The issue of one PC having authority over another has been something that has perpetuated through RPGs for decades. When I first created Duty & Honour, over a decade ago, it was something that was cited as a facet of the genre that would make it a bad game; something that could only end in disaster. With the recent success of Star Trek Adventures, there are once again GMs wondering whether a table can handle those fateful words “That’s an order!”
I think we can all imagine the scenario; one player, drunk on power, ruling over the rest of the table in a Caligula-esque reign of terror. Wielding ultimate power with increasingly bizarre demands that rip any agency or spotlight away from the rest of the group. Eventually, the other players either rebel (in character or out of character) or switch off to the game completely. And if challenged, what does the player say? They did nothing wrong, their character was in charge and that’s what they wanted to happen.
This is obviously an extreme example and one that might well be shining a light on deeper problems around the table than a game with a command structure, but it’s obviously something that we want to avoid. A more likely issue with a player character commanding officer (PC-CO) is that of spotlight time; if everything flows through the PC-CO then they are always going to be in focus, limiting the time that others can shine. This is obviously a case of good table and game management, but again, the verisimilitude of the setting can sometimes clash with the around table mechanics.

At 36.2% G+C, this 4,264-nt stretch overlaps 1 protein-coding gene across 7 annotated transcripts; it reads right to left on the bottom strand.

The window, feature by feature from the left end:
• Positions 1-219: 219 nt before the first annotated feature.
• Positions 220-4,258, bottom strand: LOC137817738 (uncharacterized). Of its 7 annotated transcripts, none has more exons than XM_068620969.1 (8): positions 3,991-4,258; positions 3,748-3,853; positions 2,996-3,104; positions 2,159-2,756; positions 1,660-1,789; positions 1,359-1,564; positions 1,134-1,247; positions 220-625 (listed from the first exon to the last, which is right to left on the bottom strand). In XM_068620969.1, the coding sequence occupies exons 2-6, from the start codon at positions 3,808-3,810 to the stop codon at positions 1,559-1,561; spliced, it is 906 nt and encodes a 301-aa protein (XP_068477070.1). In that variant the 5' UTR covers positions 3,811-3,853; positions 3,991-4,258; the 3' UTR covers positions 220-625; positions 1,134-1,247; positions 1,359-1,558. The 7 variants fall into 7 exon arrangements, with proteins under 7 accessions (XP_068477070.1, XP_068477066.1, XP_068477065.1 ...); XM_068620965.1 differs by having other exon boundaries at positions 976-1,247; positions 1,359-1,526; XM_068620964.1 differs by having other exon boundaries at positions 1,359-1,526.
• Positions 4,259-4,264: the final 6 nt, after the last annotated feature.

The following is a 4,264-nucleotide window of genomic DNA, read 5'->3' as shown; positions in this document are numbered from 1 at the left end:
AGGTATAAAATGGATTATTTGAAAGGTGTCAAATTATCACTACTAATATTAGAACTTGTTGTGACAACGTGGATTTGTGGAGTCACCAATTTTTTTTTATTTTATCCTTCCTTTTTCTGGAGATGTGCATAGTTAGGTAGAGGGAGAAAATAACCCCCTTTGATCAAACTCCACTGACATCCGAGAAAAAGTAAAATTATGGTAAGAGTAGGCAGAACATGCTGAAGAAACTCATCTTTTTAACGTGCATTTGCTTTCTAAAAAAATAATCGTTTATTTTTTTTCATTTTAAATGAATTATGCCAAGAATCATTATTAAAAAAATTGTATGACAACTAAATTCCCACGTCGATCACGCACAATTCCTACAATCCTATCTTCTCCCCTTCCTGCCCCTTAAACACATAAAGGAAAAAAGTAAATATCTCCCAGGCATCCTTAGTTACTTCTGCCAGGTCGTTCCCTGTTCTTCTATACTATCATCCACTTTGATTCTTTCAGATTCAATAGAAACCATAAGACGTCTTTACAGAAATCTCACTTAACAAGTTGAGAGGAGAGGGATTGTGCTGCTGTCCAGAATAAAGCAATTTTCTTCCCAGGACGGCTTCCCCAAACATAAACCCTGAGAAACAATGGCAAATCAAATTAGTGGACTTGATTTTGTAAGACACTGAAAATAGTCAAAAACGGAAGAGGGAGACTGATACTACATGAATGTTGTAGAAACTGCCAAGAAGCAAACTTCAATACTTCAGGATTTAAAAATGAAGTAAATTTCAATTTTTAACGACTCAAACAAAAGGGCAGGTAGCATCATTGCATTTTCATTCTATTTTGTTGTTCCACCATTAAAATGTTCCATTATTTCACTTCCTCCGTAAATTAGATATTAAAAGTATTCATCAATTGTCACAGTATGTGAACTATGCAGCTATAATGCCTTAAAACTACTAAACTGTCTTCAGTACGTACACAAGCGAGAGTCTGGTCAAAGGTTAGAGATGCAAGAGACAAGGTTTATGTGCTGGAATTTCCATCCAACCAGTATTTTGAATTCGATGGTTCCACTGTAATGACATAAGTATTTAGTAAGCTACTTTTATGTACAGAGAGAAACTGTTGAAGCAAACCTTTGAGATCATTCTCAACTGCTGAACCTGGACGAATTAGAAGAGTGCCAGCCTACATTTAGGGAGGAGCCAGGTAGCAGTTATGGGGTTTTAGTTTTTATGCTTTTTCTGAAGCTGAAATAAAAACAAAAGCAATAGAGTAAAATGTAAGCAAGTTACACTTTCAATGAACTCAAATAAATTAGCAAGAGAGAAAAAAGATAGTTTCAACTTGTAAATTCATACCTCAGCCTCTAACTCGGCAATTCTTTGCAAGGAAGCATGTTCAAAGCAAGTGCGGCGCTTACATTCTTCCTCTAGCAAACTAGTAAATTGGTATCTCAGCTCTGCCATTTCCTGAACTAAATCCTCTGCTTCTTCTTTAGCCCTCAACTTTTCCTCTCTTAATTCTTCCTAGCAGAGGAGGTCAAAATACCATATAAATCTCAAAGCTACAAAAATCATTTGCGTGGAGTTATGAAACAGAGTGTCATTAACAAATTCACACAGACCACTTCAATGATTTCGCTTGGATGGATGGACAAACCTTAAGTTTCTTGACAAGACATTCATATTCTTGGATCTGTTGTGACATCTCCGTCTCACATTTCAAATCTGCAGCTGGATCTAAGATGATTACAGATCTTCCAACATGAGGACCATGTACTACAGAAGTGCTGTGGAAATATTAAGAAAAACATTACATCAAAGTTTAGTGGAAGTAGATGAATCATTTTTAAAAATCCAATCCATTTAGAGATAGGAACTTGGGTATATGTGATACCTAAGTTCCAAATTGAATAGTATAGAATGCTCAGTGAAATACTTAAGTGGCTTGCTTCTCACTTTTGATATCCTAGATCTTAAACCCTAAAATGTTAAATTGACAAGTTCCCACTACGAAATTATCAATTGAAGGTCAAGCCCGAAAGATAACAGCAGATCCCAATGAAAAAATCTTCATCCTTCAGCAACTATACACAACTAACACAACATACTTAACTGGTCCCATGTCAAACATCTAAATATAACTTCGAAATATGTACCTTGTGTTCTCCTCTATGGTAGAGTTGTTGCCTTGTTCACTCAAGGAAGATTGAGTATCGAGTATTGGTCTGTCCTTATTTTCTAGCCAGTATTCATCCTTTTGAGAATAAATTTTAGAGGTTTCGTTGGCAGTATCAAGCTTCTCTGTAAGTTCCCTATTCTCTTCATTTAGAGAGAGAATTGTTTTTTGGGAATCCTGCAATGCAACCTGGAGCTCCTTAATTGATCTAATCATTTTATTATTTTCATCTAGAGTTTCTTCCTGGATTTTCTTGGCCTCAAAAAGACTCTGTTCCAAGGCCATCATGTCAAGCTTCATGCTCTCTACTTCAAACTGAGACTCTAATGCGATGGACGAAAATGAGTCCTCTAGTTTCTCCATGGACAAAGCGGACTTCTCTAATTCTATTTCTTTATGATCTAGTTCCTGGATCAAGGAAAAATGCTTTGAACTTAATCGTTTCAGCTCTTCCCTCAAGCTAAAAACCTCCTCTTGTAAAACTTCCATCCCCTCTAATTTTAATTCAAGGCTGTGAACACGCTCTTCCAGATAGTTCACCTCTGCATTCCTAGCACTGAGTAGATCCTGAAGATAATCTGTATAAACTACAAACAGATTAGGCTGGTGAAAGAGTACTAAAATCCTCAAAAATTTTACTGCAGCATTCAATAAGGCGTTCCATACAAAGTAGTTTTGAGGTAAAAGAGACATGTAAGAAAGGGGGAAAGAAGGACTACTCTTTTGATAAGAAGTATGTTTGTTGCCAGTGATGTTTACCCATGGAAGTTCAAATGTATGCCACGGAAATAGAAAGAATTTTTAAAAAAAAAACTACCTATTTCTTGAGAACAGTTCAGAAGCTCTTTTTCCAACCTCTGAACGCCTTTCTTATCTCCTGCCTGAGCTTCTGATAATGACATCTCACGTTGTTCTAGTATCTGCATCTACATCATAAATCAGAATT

And finally, this verisimilitude raises its head again when it comes to the constant inclusion of a PC-CO. Star Trek has a long running joke about the entire senior command of a starship being sent on every dodgy away mission, risking dozens of years of Federation experience and training on a ‘simple’ science mission. If the PC-CO is in the middle of the adventure, who is keeping things ticking over back at base (or on the bridge?)
There is something remarkable in a game where the players have bought into a genre so much that they are willing to embrace the structure and style of it wholeheartedly. Simply referring to your PC-CO with an honorific adds so much to a game. It doesn’t have to be supplication either; a science officer reporting the results of a scan ‘to the Captain’ is still telling the rest of the table.
There are also some moments of roleplaying gold to be had; the rousing speech, the relationship between a plucky young recruit and the elder officer, a firm voice of authority delivered through position rather than violent power. It also frees up the players who are NOT the PC-CO to pursue some very different stories and developments. It creates another layer of differentiation and distinction. In Duty & Honour, the scenes that can be played out around the campfires of the rank and file are markedly different from those of the Officer’s mess – and they are unique to the lower ranks. The division provides for the creation of these two distinct crucibles of play and the game can be better for it.